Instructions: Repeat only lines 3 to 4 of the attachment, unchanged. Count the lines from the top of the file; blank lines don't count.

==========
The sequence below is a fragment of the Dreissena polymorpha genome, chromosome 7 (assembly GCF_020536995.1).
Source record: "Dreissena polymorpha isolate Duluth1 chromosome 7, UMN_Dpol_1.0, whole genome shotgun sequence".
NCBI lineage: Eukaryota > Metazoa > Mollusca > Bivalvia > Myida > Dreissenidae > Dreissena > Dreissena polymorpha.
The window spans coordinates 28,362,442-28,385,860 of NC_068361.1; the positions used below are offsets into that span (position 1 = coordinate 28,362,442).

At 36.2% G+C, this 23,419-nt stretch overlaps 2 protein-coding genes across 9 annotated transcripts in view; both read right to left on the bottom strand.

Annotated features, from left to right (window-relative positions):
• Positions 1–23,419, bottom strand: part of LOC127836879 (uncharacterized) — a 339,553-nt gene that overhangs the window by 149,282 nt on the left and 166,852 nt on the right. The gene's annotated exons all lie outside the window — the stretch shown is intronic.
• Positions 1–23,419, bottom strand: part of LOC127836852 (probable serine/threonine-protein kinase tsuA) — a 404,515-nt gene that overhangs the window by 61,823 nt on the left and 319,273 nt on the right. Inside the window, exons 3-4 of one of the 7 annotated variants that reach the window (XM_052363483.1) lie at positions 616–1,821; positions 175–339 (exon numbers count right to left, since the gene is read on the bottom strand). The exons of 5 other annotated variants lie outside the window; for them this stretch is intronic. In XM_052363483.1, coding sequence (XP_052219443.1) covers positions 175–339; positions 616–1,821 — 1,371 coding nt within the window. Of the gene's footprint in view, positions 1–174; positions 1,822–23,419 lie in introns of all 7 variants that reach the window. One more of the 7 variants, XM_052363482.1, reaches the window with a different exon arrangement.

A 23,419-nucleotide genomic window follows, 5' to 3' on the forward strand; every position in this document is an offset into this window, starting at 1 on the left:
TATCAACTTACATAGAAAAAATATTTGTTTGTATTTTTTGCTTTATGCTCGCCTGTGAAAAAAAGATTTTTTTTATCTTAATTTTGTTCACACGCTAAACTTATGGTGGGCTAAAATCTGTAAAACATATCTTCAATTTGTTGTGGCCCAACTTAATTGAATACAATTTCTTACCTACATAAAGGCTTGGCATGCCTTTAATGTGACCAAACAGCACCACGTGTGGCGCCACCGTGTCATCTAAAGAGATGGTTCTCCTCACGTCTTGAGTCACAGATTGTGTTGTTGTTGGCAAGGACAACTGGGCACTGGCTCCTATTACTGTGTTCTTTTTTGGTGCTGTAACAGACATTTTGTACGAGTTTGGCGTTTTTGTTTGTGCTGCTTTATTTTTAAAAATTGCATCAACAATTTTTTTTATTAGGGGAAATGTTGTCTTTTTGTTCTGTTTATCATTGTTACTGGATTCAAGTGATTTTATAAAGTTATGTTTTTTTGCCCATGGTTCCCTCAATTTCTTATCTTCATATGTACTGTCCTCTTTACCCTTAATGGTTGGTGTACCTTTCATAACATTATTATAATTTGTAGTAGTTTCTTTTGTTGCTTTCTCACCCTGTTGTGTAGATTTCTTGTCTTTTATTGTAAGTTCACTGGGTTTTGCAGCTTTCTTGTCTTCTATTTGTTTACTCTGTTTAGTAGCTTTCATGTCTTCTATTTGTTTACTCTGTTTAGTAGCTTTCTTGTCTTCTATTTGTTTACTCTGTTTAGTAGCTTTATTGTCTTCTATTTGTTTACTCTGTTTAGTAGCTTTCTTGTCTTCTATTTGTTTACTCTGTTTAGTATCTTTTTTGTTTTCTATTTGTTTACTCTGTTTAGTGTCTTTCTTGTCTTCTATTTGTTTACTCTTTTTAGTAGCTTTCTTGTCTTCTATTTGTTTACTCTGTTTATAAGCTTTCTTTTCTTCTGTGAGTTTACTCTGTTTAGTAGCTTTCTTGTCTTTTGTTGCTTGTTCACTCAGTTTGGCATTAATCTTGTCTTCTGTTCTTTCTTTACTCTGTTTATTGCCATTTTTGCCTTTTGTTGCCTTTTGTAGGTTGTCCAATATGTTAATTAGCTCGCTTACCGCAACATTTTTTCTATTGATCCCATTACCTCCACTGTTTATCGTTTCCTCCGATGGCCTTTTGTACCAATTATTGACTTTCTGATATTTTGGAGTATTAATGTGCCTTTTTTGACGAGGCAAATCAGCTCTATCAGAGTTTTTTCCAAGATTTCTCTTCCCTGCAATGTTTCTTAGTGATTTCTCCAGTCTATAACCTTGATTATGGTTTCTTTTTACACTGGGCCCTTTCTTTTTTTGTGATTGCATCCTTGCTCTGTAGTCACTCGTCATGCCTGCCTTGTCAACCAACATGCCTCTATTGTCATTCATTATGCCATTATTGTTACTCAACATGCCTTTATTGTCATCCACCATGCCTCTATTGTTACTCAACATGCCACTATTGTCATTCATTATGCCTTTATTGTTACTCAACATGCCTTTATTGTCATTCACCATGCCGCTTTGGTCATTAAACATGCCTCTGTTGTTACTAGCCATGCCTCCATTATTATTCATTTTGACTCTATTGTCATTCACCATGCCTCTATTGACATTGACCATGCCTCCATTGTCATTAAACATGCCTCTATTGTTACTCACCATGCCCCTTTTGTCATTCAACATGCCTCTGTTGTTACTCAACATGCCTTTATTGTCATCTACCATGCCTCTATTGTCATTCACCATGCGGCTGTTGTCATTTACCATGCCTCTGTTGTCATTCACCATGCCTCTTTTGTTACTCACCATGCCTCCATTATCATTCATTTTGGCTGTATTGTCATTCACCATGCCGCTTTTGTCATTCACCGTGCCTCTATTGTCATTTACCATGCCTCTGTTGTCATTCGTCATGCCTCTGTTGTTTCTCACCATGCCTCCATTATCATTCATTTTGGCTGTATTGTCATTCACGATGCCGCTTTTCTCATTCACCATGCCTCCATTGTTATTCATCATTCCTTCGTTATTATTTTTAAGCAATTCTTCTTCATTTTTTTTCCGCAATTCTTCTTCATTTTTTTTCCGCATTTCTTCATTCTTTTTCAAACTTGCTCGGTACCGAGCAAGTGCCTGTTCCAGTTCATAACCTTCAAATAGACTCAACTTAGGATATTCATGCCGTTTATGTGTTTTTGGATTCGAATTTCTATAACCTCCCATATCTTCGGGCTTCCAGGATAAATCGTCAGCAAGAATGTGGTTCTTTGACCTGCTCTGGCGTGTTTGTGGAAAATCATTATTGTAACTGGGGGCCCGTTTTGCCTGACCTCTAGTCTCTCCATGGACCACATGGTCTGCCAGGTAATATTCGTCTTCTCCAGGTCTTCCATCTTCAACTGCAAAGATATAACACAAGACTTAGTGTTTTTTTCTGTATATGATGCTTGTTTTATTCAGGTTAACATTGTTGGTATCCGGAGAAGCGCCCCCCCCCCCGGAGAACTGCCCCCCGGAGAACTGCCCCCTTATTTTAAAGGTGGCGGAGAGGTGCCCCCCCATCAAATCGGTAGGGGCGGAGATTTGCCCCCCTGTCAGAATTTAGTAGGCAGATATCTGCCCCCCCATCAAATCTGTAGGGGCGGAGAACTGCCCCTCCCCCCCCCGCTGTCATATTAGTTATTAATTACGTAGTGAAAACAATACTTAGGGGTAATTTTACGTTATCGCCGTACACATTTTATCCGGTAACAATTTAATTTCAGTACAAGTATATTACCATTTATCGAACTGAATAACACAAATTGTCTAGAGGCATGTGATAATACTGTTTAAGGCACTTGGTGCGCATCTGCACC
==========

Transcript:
NCBI lineage: Eukaryota > Metazoa > Mollusca > Bivalvia > Myida > Dreissenidae > Dreissena > Dreissena polymorpha.
The window spans coordinates 28,362,442-28,385,860 of NC_068361.1; the positions used below are offsets into that span (position 1 = coordinate 28,362,442).